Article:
# differentiate sinusoidal function

• Apr 2nd 2013, 10:11 AM
onehundredpercenteffort
differentiate sinusoidal function
Question: Differentiate with respect to x

a. y=3sin^2(2x-4) - 2cos^2 (3x+1)

b. y=sin(x^2 + pi)

My teacher says for these questions, i need to use the product rule/chain rule/power rule/sum or difference rule/quotient rule etc. I know the derivative of y=sinx is y'= cosx and the derivative of y=cosx is y'=-sinx.

• Apr 2nd 2013, 10:45 AM
ssgohanf8
Re: differentiate sinusoidal function
The first term should differentiate into 3(2)(sin(2x-4))(cos(2x-4))(2) following the chain rule by first multiplying by the exponent of an argument and reducing the exponent by one and rewriting it. Then multiplying it by the derivative of sin(2x-4). Then multiplying it by the derivative of the argument in that one as well. 2. Following the same logic with the second term gives (2)(2 [the exponent of cos2(3x+1)])(cos(3x+1) [rewriting the argument that was squared, but the exponent is n-1])(-sin(3x+1) [The derivative of the argument inside that was squared])(3 [Derivative of 3x+1])

So, a. y`= 3(2)(sin(2x-4))(cos(2x-4))(2) -(2)(2)(cos(3x+1))(-sin(3x+1))(3)
= 12sin(2x-4)cos(2x-4) + 12cos(3x+1)sin(3x+1)
= 12(sin(2x-4)cos(2x-4) + sin(3x+1)cos(3x+1))

b. y`=cos(x2+π)(2x) = 2xcos(x2+π)
• Apr 2nd 2013, 02:07 PM
onehundredpercenteffort
Re: differentiate sinusoidal function
Thanks for replying. However, the answer to a. is different from the back of the book, which says the answer is y'=12sin(2x-4)cox(2x-4) + 12cos(3x-1)sin(3x-1)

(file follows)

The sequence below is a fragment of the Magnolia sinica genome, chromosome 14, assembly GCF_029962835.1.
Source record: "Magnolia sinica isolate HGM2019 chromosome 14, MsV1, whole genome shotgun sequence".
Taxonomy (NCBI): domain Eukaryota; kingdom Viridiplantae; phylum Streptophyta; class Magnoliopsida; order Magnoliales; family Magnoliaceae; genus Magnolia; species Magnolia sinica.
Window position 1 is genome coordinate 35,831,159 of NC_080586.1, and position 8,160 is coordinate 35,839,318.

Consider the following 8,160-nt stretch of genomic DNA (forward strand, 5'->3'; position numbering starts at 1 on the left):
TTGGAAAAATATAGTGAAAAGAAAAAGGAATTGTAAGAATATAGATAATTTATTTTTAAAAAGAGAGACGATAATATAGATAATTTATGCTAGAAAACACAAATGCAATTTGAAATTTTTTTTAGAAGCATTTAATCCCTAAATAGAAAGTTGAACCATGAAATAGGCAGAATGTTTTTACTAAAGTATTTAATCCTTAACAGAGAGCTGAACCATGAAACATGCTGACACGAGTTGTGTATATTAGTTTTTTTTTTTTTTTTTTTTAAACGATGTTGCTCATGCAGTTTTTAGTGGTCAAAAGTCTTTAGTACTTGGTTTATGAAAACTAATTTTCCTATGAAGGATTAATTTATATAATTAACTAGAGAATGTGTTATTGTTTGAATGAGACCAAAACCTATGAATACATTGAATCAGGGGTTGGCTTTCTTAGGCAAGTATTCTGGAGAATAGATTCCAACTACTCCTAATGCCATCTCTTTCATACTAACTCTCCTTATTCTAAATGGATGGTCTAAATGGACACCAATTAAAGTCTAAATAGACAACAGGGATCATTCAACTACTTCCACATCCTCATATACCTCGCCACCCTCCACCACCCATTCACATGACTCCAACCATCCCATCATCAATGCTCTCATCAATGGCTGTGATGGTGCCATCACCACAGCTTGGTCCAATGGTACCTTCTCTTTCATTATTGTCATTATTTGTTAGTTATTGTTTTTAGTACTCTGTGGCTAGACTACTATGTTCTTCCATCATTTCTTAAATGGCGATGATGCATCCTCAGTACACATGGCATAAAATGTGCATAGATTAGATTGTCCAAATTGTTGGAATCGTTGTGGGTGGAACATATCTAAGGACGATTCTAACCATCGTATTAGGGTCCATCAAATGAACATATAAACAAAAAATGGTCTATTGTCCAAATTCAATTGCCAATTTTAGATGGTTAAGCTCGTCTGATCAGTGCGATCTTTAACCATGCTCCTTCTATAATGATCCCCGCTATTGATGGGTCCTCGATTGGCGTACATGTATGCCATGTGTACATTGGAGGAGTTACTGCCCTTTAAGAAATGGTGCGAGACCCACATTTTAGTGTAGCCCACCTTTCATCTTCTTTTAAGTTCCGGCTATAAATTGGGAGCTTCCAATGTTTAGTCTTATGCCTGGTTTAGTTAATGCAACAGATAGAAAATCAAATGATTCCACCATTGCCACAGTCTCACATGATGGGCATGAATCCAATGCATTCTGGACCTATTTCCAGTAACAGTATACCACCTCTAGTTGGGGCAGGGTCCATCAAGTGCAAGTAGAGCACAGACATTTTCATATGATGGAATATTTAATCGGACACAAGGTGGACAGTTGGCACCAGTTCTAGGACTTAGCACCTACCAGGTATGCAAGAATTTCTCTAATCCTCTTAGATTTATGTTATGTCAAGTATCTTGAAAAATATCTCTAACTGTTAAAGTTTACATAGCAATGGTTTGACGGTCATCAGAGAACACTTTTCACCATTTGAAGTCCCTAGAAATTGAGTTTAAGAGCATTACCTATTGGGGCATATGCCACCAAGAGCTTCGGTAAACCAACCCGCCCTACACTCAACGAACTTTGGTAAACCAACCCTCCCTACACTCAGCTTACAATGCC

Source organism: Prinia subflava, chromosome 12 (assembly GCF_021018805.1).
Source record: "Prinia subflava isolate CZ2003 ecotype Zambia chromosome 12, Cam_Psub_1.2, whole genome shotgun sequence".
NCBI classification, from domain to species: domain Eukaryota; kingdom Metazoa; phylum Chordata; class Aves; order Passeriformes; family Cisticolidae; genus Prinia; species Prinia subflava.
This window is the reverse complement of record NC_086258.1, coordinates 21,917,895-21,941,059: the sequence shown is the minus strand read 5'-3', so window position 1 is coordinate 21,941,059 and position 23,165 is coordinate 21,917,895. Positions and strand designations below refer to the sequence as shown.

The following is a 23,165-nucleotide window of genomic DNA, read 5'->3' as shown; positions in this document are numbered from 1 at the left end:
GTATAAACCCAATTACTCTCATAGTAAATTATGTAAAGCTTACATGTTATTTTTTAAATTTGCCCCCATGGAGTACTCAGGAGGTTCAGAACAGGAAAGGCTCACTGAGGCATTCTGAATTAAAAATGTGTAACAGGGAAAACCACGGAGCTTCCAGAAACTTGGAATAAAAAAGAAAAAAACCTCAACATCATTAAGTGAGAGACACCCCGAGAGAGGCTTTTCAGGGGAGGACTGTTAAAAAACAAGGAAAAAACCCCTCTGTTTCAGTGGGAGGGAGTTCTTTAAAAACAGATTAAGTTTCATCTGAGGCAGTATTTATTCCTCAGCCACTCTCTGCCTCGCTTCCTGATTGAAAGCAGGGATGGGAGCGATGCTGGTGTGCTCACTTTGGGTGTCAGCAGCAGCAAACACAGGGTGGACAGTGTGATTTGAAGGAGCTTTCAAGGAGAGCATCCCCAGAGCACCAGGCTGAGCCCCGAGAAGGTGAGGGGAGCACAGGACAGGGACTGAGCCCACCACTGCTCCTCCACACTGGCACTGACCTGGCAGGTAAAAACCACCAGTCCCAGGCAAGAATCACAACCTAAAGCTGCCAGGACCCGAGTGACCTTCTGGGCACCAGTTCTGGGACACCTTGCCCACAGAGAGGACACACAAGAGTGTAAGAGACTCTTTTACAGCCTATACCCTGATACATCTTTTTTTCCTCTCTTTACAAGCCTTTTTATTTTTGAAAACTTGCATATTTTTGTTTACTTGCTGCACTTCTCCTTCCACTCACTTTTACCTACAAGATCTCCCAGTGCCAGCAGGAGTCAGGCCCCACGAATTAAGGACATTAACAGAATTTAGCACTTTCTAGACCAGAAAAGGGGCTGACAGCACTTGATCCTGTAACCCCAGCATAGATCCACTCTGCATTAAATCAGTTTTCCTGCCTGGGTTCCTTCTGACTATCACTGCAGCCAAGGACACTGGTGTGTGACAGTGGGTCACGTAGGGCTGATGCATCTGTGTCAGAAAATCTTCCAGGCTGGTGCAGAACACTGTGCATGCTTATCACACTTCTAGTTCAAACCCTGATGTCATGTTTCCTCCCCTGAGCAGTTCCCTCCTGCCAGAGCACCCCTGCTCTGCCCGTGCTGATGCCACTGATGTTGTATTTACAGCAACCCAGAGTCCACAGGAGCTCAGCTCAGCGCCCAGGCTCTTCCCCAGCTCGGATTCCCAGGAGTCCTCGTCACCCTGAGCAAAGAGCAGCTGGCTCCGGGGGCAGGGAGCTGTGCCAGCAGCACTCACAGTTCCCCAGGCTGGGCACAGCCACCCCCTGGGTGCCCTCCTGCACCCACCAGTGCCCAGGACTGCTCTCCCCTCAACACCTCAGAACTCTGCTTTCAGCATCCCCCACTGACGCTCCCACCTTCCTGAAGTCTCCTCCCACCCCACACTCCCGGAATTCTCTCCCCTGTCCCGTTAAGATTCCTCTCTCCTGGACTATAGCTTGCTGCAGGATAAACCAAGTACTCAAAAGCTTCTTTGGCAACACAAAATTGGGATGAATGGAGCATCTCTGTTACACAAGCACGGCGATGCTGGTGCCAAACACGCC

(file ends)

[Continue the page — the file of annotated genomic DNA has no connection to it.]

Also, in b., why did you multiply by 2x?

Thus, I'm still a bit confused. Could youclarify further as to how they arrived to that answer? Thanks.
• Apr 2nd 2013, 03:17 PM
ssgohanf8
Re: differentiate sinusoidal function
The book stopped on my second to last line. On my last line, I simply factored out the 12 from both terms; sorry about that. The reasoning for multiplying by 2x in b., is because that is the derivative of (x2-pi) within the argument of your sin function.

When you take derivatives, think of things like sin(cos(x)) as just sin(x) and take its derivative normally. Then multiply it by what the derivative of what x would have been. In my example, it's cos(x)

y=sin(cos(x))
y`=cos(cos(x))(-sin(x))(1) The 1 is because the derivative of x1 is 1.

K=f(g(x))
K`=f`(g(x))g`(x) If that makes it any easier. Sorry for the late reply.
• Apr 2nd 2013, 03:26 PM
onehundredpercenteffort
Re: differentiate sinusoidal function
thanks